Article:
How do you survive the death of a child?
(No worries, all is well here.)
I was sitting at my laptop last night fooling around with WhatsApp on my desktop (because my phone is still showing symptoms of not having dried out completely after I dropped it in water) when a message showed up from Australia.
A blogging friend I’ve gotten to know quite well over the summer months via that chat app texted me she had some difficult news to share. Her just recently turned 19 year old son died in a tragic accident.
My heart broke into a million pieces, and that doesn’t even begin to describe how she must be feeling. 💔
It’s not my story to share, so I will stop here, and share one of my own stories.
My maternal grandmother lost a child to an illness.
My mom is the oldest of four girls and it was the third one, Regina, who succumbed to complications from Polio and Leukemia. She was 7 years old, which incidentally was the same age I was when I developed Meningitis and ended up in the hospital, in a coma, for several weeks. (This is the reason I struggle with hearing – I have deteriorating hearing loss due to illness.)
So, my mom, who was in her early teens at the time, lost a sister. The youngest sister, who was close in age to Regina, likely suffered the most emotional distress because she was only around 4 or 5 at the time. Her mom morphed into a completely different person than she was used to after Regina died.
Things were different back then. Today we are much more in tune with what is needed, how to support, what to do, what not to do…
I learned later that the way my grandfather dealt with his daughter’s death was by being more absent. He withdrew and this likely impacted my grandmother more severely than she ever admitted to. At a time when family should have pulled together and dealt with this horrific loss as a supportive unit, each went about their own thing to try to dull the pain.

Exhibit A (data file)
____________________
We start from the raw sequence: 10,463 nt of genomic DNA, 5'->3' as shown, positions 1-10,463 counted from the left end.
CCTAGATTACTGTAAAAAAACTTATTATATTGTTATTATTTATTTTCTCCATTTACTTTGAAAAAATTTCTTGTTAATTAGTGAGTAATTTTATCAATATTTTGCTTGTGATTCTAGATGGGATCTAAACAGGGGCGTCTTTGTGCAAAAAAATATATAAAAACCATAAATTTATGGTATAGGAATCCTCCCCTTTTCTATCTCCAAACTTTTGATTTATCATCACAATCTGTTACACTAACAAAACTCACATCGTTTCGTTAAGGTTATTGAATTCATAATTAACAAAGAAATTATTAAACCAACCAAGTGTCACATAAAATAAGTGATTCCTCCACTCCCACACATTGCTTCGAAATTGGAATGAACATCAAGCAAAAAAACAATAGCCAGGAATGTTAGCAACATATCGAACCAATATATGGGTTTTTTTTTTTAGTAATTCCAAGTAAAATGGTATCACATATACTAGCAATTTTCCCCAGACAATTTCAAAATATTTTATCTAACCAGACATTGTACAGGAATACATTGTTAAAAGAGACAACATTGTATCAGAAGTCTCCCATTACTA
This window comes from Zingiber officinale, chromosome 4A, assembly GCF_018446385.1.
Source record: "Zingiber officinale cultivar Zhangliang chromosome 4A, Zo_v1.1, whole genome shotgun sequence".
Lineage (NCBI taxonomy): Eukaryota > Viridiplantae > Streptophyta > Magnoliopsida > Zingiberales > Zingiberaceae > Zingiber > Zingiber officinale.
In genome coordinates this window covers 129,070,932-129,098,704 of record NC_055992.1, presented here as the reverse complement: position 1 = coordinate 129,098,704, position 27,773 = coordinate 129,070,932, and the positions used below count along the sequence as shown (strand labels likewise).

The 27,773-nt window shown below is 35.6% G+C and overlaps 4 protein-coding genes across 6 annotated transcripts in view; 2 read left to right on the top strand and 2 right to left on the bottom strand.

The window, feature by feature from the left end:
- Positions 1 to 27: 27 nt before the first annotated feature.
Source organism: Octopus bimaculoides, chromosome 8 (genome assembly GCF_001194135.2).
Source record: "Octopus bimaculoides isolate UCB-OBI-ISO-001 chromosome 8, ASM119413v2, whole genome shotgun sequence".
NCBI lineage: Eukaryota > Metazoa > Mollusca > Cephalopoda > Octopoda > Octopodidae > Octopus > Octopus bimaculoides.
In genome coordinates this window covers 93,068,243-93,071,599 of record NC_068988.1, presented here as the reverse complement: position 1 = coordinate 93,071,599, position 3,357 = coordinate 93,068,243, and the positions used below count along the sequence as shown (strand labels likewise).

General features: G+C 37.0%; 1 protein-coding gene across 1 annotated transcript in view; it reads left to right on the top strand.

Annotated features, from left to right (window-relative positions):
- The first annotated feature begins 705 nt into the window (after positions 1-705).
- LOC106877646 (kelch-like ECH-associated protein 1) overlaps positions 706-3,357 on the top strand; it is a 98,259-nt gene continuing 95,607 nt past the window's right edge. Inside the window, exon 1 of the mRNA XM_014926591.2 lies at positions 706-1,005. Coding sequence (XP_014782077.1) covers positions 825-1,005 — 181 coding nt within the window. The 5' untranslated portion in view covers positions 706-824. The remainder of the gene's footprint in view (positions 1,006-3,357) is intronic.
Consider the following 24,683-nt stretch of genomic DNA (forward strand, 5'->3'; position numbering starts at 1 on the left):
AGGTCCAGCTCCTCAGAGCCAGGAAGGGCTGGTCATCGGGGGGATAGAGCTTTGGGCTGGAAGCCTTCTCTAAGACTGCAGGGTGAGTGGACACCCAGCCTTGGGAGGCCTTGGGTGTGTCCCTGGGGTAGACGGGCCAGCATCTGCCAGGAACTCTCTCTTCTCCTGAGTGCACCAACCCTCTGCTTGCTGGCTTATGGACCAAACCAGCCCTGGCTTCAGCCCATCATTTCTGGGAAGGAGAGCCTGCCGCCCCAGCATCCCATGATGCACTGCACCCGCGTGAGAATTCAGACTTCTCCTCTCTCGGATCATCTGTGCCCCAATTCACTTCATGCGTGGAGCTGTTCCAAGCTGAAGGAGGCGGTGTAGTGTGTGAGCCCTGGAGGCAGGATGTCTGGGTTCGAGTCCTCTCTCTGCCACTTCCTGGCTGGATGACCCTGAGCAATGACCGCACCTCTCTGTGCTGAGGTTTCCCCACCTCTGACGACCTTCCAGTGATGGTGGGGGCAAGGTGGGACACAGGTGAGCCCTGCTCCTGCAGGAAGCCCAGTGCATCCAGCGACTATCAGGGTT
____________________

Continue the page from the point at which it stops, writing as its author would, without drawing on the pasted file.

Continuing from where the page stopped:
Does the pain really dull? I have my doubts, frankly.
All I know is that no one was ever the same again after Regina passed on. By the time I came along and was old enough to understand some of the stories both my mom, her remaining sisters, and my grandmother told us, I got a more intrinsic understanding of what must have gone on during that time.
My heart is very heavy today. 😪
This is not the first time I have learned of a death from a blog-friend. There was an elderly lady from Down Under who began to blog at age 80, chronicling her love for her boyfriend (who was her junior by some significant years), whose blog I followed. She eventually reached out to me a few times via email and we started a more personal conversation that way. I really enjoyed getting to know her (and by default her boyfriend).
One day, I received a text from another blogger who also knew them: the elderly lady had died and the boyfriend was absolutely devastated. Apparently they were on a trip and she fell and hit her head, ended up in the hospital, had a stroke, and passed away.
I went looking for her blog to see if I could reach out to her beloved, but he had taken it down.
It’s all so very surreal.
It enlightens me just how deeply invested one can become when making friends over the internet.
There are many of you I count as close friends. We talk outside of the blog, we share personal tales about family and life experiences, we enjoy each other’s company through some of the many apps that are available, and I have to say, I take it seriously.
I take you seriously. 💗
I know not everyone is as avidly devoted at keeping the two-way street alive as I am. Maybe I’m crazy, but I love the blogging, the engagement, getting to know people this way. At the same time, I realize the ‘real’ connections one makes when meeting in person is more authentic, what with all the nuances one misses out on over the internet – body language, facial expressions, touch, scent – but to me, these internet connections still mean something.
You mean something to me. ❤
Do you hear me?
Don’t let anyone tell you that the internet is a bad thing, that real relationships can’t be formed over an electronic device.
The blog relationships are real enough (to me) and anyone who dismisses them as fake or superficial, especially during covid time, is missing out on something special that could be, that is, for some of us.
Yes, all friendships requires nurturing.
I’m doing my part.
Are you doing yours?
Death comes so suddenly. We all deal with it at one time or another. Let’s not forget, shall we, that life is precious (and short).
🍁 This weekend marks Canadian 🇨🇦 Thanksgiving. 🦃 🌻
Also, a whole bunch of birthdays are going to be celebrated. It’s time, I think, to give thanks for all the things we still have despite this raging covid pandemic.
Thank you for your friendship, and for reading this blog.
As always, see you in the comments.